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Here’s where coronavirus is causing unemployment to spike in Pa.

In this Tuesday, March 17, 2020, photo, a lone shopping cart sits in an empty parking lot near a shopping mall closed due to coronavirus concerns in Pottsville, Pa. Millions of displaced Americans are losing their jobs amid the widening shutdowns to contain the coronavirus. (Jacqueline Dormer/Republican-Herald via AP)

In this Tuesday, March 17, 2020, photo, a lone shopping cart sits in an empty parking lot near a shopping mall closed due to coronavirus concerns in Pottsville, Pa. Millions of displaced Americans are losing their jobs amid the widening shutdowns to contain the coronavirus. (Jacqueline Dormer/Republican-Herald via AP)

New Pennsylvania unemployment data shows the coronavirus shutdown has caused a massive spike in claims in state population centers, but has been felt most acutely on a per-capita basis in some of the state’s most rural counties.

The Pennsylvania Department of Labor and Industry tracked about 1.3 million unemployment claims filed since March 15, the largest increase in state history, a figure that puts Pa. neck and neck with larger states, like California. Economists have attributed this to an earlier and more aggressive shutdown order from Gov. Tom Wolf and the general vulnerabilities of the state economy before the crisis, among other factors.

Of the total, the state was unable to confirm the location of nearly 500,000 filers. However, the agency indicated that at least 200,000 of those unemployment claims originated in the five-county Philadelphia region.

Jeff Hornstein, executive director of the Economy League of Greater Philadelphia said the economic damage in this part of the state had been “worse than where [Southeastern Pennsylvania] was during the worst of the Great Recession.”

“This represents a whole lot of pain for workers and a huge hit to economic activity and municipal government revenues,” he said last week.

While it follows that many of the state’s unemployment claims would originate in large population centers, like Philadelphia or Pittsburgh, many smaller Appalachian counties saw worse rates of joblessness, per capita.

While Philadelphia, the most populous county, led the state with 83,000 claims filed, that figure represents just 5% of the city’s 1.58 million residents. Rural areas, like Elk County, saw more than 4,700 claims filed out of a total population of just 30,000 — meaning nearly 15% of all residents had claimed unemployment.

Cameron, Juniata, Armstrong and Fayette Counties round out the top five for per capita unemployment filing.

Relatively low earning power in those areas makes the effect of these layoffs especially potent, said Barry Denk, director of the Center for Rural Pennsylvania. In some of the counties hardest hit, “about 50% of households have total household income of less than $50,000 a year … So while the actual numbers of layoffs and, thus, claims for unemployment, are less than urban and metropolitan areas, the impact is just as severe,” he said.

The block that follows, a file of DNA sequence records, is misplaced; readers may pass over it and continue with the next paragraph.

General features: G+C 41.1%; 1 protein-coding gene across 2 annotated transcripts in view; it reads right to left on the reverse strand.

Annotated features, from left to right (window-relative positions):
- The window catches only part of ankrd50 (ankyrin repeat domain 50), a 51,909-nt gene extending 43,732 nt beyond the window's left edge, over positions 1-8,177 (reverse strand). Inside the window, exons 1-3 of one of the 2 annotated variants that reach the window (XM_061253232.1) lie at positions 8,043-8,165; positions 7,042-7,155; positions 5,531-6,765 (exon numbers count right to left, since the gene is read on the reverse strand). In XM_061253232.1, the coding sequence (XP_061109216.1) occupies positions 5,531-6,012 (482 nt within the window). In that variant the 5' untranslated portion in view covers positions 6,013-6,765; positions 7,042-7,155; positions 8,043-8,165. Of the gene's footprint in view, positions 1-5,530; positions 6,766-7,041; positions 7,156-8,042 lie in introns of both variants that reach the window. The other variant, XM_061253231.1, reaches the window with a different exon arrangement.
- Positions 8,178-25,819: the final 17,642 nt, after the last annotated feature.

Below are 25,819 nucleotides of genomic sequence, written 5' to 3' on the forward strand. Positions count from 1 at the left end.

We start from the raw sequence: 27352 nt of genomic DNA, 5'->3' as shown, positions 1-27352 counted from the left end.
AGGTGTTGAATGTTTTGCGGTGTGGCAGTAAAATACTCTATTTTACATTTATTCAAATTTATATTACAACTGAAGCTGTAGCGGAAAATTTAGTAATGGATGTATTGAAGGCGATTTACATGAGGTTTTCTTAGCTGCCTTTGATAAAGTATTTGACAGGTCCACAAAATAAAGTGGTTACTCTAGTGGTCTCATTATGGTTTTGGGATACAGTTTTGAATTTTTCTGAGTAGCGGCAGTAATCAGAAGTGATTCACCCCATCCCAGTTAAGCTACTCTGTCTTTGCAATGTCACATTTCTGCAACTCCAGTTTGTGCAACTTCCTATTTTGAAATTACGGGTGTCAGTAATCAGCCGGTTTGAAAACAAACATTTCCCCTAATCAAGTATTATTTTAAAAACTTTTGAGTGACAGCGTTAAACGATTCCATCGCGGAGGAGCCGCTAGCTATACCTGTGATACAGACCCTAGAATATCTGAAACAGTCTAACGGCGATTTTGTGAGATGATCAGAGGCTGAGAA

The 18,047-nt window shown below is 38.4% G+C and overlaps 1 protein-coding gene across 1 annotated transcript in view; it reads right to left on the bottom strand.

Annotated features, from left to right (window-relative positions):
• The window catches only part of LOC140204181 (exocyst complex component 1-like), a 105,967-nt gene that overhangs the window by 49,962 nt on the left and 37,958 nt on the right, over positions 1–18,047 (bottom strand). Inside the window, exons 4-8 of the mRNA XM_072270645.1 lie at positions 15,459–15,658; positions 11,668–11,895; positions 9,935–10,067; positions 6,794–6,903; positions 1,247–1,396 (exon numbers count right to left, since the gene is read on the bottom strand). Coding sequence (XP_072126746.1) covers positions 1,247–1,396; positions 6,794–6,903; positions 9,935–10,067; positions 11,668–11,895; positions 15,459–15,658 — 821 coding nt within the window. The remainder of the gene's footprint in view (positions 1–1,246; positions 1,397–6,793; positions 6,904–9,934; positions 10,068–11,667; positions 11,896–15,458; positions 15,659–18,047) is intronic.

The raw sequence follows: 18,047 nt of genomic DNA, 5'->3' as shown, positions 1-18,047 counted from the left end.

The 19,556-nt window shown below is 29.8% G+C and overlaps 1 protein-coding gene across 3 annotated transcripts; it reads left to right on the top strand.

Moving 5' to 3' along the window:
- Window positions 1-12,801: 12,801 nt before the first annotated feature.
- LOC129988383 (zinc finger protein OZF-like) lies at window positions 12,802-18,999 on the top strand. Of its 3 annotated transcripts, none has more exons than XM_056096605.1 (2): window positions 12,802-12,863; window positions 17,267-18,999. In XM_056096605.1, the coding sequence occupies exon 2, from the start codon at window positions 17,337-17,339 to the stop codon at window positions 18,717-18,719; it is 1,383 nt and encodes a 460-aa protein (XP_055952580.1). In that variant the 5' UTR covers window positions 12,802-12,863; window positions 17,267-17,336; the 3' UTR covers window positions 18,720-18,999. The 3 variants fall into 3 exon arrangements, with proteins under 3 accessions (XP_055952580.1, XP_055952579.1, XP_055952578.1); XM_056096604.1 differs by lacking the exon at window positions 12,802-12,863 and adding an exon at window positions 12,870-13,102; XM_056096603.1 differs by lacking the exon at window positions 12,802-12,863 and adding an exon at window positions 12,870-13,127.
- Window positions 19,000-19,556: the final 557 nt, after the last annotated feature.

Another 43,000 individuals filed for unemployment from out-of-state residences.

Across the state, the damage was not spread evenly between sectors. Industries and services that depend on freedom of movement — tourism, restaurant work and public transit agencies — were hit the hardest, accounting for close to half of all claims.

Much has been written about the impact of closures in these sectors in large metropolitan centers.

Denk noted rural Pa. feels this pain as well.

“Tourism is Pennsylvania’s number two industry,” said Denk, who referenced the hundreds of small businesses in the state that depend on seasonal flows of travelers. “The long term effect of COVID-19 and the restrictions on travel for residents and tourists can have considerable impacts on the economies and viability of our rural communities,” he added.

Workers in the state’s large education and health sectors, as well as the construction trades,  also filed hundreds of thousands of unemployment claims.

Information technology services and public sector jobs have been impacted the least.

The state has struggled to keep pace with the unprecedented number of unemployment claims, as more filings were processed in a few weeks than were seen in entire years. Yet current figures understate the true scope of economic impact related to the shutdown.

As of Monday, sole proprietors and many so-called “gig workers” were still unable to file for unemployment despite being out of work.

Jahmai Sharp, deputy communications director for the Department of Labor & Industry said the state would open a new online portal for these workers to file claims in the coming weeks.

“The department is working as fast as possible to complete the process and will provide more information in the coming days,” he said. “It is important to note the federal CARES Act also will provide unemployment benefits to the self-employed, independent contractors and gig workers.”

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